University of Cincinnati research shows widespread naloxone distribution not enough to impact overdose death rate
The highest ever number of opioid-related overdose deaths in the United States was recorded in 2020 at 68,630, a 68% increase in just two years. Naloxone is a medicine that can rapidly reverse an opioid overdose, but a new study out of the University of Cincinnati finds that widespread community distribution of naloxone through a take-home naloxone (THN) program did not significantly impact the median monthly opioid overdose rates.
The study was published in PLOS ONE.
The Naloxone Distribution Collaborative (NDC) was facilitated from October 2017 through December 2019 by Hamilton County Public Health (HCPH). Opioid overdose mortality was compared between the period before (Oct. 2015-Sep. 2017) and during (Oct. 2017-Sep. 2019) the program. Prior to the start of the program, there was little distribution of THN to individuals in Hamilton County.
“Our goal with the naloxone distribution collaborative was to see what happens if we could saturate an entire community and see what impact that might have on the opioid overdose rates,” says Caroline Freiermuth, MD, Endowed Chair to Benefit the Acute Treatment of Mental Health and Substance Use Disorder in the Department of Emergency Medicine at the UC College of Medicine. “We looked to see what impact broad distribution of naloxone had on the community and what we found that it held opioid overdose death rates steady.”
HCPH managed naloxone inventory, recruited distribution sites and distributed cartons directly through community events and health department service locations such as a syringe service program or local jail. Partnering sites were chosen based on their interactions with persons at risk for opioid overdose, people who may interact with those at risk for opioid overdose, community involvement and willingness to participate. To be included in the study, naloxone cartons had to have documentation of either distribution to an individual from a site in Hamilton County, or distribution to an individual with a reported residence within Hamilton County.
Freiermuth says after seeing the study results showing no significant change in the opioid overdose death rate, they went back and modeled what would have happened had that level of naloxone supply been available to the community to predict the opioid death rate to be.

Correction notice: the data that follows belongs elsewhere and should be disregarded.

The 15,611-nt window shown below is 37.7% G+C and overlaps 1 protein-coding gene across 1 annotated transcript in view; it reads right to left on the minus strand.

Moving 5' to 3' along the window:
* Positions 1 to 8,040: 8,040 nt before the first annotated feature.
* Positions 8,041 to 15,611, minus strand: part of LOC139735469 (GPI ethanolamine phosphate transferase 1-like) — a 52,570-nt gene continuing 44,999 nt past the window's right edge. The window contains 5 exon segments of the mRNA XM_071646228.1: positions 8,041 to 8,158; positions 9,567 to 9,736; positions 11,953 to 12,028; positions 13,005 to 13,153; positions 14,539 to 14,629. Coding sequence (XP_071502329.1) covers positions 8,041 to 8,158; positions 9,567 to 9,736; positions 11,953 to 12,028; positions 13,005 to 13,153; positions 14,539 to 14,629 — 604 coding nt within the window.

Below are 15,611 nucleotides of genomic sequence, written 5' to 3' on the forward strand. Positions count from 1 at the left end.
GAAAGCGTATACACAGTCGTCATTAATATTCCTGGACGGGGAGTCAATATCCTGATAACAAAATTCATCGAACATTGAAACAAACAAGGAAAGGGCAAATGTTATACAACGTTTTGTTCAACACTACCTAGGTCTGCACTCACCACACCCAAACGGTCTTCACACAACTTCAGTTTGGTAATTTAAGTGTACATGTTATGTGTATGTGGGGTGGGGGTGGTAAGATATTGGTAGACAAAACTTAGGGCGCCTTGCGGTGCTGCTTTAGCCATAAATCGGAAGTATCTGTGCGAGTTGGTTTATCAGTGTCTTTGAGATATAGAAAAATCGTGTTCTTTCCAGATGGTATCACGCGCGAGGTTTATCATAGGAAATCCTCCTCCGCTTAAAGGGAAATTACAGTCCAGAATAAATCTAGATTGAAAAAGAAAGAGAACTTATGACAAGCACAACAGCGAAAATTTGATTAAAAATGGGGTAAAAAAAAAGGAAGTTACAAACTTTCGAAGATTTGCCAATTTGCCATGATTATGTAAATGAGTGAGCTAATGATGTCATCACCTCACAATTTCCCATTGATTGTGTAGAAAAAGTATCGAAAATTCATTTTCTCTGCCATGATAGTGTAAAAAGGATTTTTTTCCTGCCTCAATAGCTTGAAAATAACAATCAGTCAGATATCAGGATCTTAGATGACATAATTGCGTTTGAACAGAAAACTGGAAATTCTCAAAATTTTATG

“If you do that prediction modeling, we would have thought the opioid death rate would keep climbing,” she says. “We saw that throughout the country and throughout Ohio, whereas here in Hamilton County we pretty much held steady. Granted there were many other things going on in our county that probably contributed to that, but we like to think that at least a piece of that was naloxone was more broadly available.”
The THN effort in Hamilton County ended at the conclusion of 2019, and Freiermuth says the availability of naloxone has been evolving since then. Project DAWN (Deaths Avoided with Naloxone) is a network of opioid overdose education and naloxone distribution programs through the Ohio Department of Health that attempts to get naloxone out in the community as widely as possible by distributing it to community agencies who then distribute it to individuals. Plus, she says, naloxone is being made available over the counter, so that is another way people who want to have it on hand can obtain it.
The NDC was a successful effort to increase access to Narcan in the community, according to Darci Smith, director of harm reduction for HCPH.
“Increasing the amount of Narcan available in the community increases opportunities to save lives and helps reduce the stigma associated with substance use disorder and carrying Narcan,” she says. “The NDC helped lay the foundation for our current naloxone education and distribution efforts.”
With the backdrop of September being National Recovery Month, Freiermuth says one of the biggest hopes with the study is that it continues to help combat the stigma.
“There is still a lot of stigma around opioid use disorder and people who use drugs,” she says. “If you talk to people who use drugs, they don’t want to carry naloxone because there’s a stigma associated with that. It’s interesting because people will recognize that they are at risk for overdose yet still not always carry the medication because of that external symbol. We hope for people to ask for this medication, for people to be more aware that they may need to use it and that it’s not just homeless people or those with mental health disease who are using drugs.”